Governors and California’s independently elected lieutenant governors “don’t always see eye to eye,” Gov. Gavin Newsom noted as he prepared to swear in the new lieutenant governor, Eleni Kounalakis. “That’s about to change,” Newsom said. Exactly what duties Newsom might cede to Kounalakis remain to determined. There was no promise. But Kounalakis promises to make an impact.
You’d never know that Eleni Kounalakis was taking an oath of office for an afterthought of a job that has been occupied by men who generally become answers to political trivia questions.
As U.S. House Speaker Nancy Pelosi, four other members of Congress and numerous legislators looked on, Gov. Gavin Newsom swore Kounalakis in as California’s 50th lieutenant governor—the first woman to be elected as governor in waiting.
Former Michigan Gov. Jennifer Granholm served as master of ceremonies for the event in a packed Sacramento Public Library auditorium that bears the name of Kounalakis’ father, developer Angelo Tsakopoulos.
No governor in recent memory had sworn in a lieutenant governor. In fact, most governors look upon lieutenant governors as upstarts to be kept at arm’s length. Governors and California’s independently elected lieutenant governors “don’t always see eye to eye,” Newsom noted.
“That’s about to change,” Newsom said.
Exactly what duties Newsom might cede to Kounalakis remain to determined. There was no promise.
As “lite guv,” Kounalakis’ duties—at least when Newsom is around—are limited to serving as a University of California regent, a California State University trustee, a member of the State Lands Commission, which has oversight over beaches and offshore oil drilling, and presiding over the hazily defined and sporadically funded California Commission for Economic Development.
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She also will be acting governor when the governor leaves the state. Newsom quipped that she should not “start appointing judges,” a reference to Mike Curb, who was lieutenant governor when Jerry Brown was governor the first time and attempted to fill judicial openings.
Two of California’s four most recent governors—Gray Davis, who also attended her swearing-in, and Newsom—served as lieutenant governor. During his tenure and itchy with ambition, Newsom would joke about the job, repurposing the old witticism by another ex-lieutenant governor, John Kerry, that his post mainly required its occupant to “wake up every morning, pick up the paper, read the obituaries, and if the governor’s name doesn’t appear in there, go back to sleep.”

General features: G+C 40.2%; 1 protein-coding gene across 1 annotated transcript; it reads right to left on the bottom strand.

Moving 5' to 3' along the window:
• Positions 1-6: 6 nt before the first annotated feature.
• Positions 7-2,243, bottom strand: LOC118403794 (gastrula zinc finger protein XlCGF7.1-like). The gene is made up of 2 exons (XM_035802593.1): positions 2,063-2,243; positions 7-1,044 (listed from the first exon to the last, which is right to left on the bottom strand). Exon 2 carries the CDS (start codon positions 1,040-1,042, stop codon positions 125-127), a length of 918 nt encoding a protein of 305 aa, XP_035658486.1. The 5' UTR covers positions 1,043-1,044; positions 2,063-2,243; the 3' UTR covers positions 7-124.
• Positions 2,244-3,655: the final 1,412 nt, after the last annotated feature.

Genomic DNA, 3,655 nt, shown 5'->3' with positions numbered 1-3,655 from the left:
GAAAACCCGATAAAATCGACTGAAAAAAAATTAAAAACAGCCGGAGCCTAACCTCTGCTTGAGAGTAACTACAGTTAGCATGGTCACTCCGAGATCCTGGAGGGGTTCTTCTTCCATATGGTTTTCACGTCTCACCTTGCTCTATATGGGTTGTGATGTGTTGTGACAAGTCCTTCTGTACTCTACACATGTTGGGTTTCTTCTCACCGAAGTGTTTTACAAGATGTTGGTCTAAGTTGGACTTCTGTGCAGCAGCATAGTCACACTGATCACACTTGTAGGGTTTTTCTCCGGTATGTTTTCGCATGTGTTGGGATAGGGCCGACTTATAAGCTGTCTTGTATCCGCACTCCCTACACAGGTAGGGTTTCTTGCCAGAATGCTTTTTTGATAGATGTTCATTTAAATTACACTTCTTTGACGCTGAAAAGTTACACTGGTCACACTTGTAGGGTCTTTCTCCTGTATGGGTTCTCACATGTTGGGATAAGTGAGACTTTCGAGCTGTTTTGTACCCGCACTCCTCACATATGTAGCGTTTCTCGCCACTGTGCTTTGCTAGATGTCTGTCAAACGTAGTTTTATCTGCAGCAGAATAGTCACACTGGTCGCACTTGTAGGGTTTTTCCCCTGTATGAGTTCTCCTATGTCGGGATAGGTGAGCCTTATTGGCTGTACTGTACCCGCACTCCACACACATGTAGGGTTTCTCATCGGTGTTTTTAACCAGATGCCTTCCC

Once in 2013, when a mother and her son asked Newsom to pose with them for a photo, the boy asked him what a lieutenant governor does. “I ask myself that every day,” the guv lite replied though a Hollywood smile for the camera.
But clearly Newsom made the most of the post, and over the years came to see it more generously. And Kounalakis, a longtime Democratic activist and fundraiser, campaigned hard for it, pumping $9 million of her own money into her campaign, besides an independent expenditure of more than $5 million by her father and other major donors.
“It ain’t such a bad job,” Newsom said on Monday.
Kounalakis, 52, was U.S. ambassador to Hungary under President Barack Obama. She defeated Democratic state Sen. Ed Hernandez with 56.6 percent of the vote in November.
Kounalakis paid homage to her father, who arrived in Lodi from Greece at age 14 not speaking English, worked his way through Sacramento State College and became a major developer, a Democratic donor and a philanthropist. He sat in the front row as she took the oath.
Kounalakis vowed to block any attempts to expand offshore oil drilling, and work to expand access to public universities, calling it the “the best way to address our rapidly changing digital economy.” UC President Janet Napolitano was in the audience.
In 1999, then. Gov. Davis took umbrage at one of the early actions of then Lt. Gov. Cruz Bustamante. Bustamante’s staff suddenly lost preferred parking privileges, though Davis’ staff at the time called it mere coincidence.
“Pay no attention to the critics who say the job has no influence,” Davis said when asked what advice he would offer to Kounalakis.
Davis suggested that she use her position as a UC regent and CSU trustee and work at each campus to “help solve their problems.” In most cities, Davis noted, the colleges are the most important economic engines in most cities where they’re located.
Importantly, students, faculty, administrators, university donors and alumni vote. That can be useful for, say, a future political campaign.
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